The Preacher is a good mystery story, very well translated. Although there are too few characters to make the ending a complete surprise, Camilla Lackberg (pictured) keeps all the balls juggling in the air to keep the reader guessing as to the details almost right to the finish. Although the ending of the book is exciting, it is also very bleak, and I found the details of the motivation of the criminal not all that convincing. These are minor disappointments, though. In the main, the book is a great read: as well as tight plotting, the author is particularly strong on her depictions of small-town dynamics, the interactions among the police, and the domestic story of Patrick and Erica, which is left nicely balanced for the next novel in the series. (There are six so far, all of which have been bestsellers in Sweden.)

I thank Crime Fiction Reader of It’s a Crime blog, and HarperCollins, for my copy of this book.

Other reviews of The Preacher:

Sunnie Gill at Euro Crime
Kimbofo at Reading Matters
Peter at Nordic Bookblog
CrimeFiction Reader at It's a Crime…or a mystery

Steven T. Murray, the excellent translator, writes about the book.

9 thoughts on “The Preacher by Camilla Lackberg, translated by Steven T. Murray

  1. Every time you write a review I think I must read that book, so I can’t make up my mind Missing, The Sinner or this one for my next read.

  2. Thanks, Norman. This one slips down a treat, I have to say. Missing is very exciting. The Sinner is brilliant but very angst-ridden and dark. They’re all great, but The Preacher is probably the most “traditional crime fiction” in format, Missing is thrilling, and The Sinner left me like a wet dishrag.

  3. But this time I won´t have to read the book which sounds so appealing! I read and reviewed it in February😀
    NB: did you notice the Astird Lindgren connection? LOL

  4. You make a very good point with regard to the small number of characters. It’s a tricky decision, how many characters (i.e. suspects) to have. The modern trend is to have fewer than in the past, because of the need to draw people in depth. But I must admit, I find large casts are stll often appealing.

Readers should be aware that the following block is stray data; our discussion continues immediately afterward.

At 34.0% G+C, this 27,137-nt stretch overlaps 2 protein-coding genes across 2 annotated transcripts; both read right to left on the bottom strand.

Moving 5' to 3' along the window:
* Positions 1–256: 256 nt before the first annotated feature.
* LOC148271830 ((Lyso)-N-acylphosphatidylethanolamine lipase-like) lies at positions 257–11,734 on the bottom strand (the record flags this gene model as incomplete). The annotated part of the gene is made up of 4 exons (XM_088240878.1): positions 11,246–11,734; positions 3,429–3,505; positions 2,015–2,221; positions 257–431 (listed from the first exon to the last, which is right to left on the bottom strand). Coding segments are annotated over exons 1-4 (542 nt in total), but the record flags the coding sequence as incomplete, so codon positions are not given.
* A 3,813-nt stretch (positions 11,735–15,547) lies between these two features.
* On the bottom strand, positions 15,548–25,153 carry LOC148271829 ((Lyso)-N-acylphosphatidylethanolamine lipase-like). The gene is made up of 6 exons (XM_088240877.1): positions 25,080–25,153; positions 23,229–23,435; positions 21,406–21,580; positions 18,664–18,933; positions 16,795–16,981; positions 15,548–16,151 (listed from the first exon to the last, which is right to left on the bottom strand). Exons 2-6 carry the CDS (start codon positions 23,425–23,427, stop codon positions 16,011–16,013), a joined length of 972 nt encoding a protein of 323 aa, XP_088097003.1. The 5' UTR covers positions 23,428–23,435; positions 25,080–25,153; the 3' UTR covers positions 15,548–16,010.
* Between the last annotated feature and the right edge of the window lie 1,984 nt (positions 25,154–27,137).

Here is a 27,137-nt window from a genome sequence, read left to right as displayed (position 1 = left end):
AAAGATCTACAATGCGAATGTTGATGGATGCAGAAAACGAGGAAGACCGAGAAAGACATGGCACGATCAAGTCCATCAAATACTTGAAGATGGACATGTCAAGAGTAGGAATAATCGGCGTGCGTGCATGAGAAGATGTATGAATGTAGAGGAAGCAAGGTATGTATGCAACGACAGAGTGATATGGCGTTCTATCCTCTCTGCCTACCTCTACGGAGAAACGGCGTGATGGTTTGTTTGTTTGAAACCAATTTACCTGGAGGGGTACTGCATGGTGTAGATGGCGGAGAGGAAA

5. Glad you liked it, Maxine. A copy of Missing arrived for me today; I ordered one after everything you’ve said about it. I quite like the fact that it’s not a long book, so it should be a quick read.

  6. I have now ordered The Ice Princess (I figure I may as well start at the beginning). Damn you Maxine and Book Depository🙂

  7. Excellent review, Maxine. Admittedly I had problems with this book — I think the domestic stuff was slightly too cosy for my liking. But not having read The Ice Princess, I hadn’t clocked that Patrick & Erica are part of a “series” — so it kind of makes sense now. Not sure I want to read the rest though… I like the darker, edgier stuff.

  8. Sorry I didn’t link to your review, Dorte – it didn’t come up on the search I did. I’ll check it out on my next blog circuit! (Yes, I did know the AL connection, thanks for reminding me.)
    Kim – yes it was a bit cosy, I agree, but I liked the contrast between that and the coldness of the murder plot. Alvtegen is darker, she’s another author I’ve read because you’ve reviewed her so positively.
    If you like dark, I’d put money on you liking The Sinner (Petra Himmelsfahr). Fiona Walker has written a very good review of it at Euro Crime.

  9. Thanks for commenting, Martin. In this case, the characters were all related to each other as well – because they were the only suspects, you know that there are only a limited number of permutations of motive. (Unless we get a rabbit out of the hat in the shape of a new suspect who didn’t appear previously, which thankfully we don’t). I’m quite tempted by Anita Shreve’s latest (or last but one), Testimony, which Kim has reviewed positively. I imagine it is not “crime fiction” but it is (if memory serves) a story told from very many viewpoints. Quite a challenge, and one that Kim felt was very well met.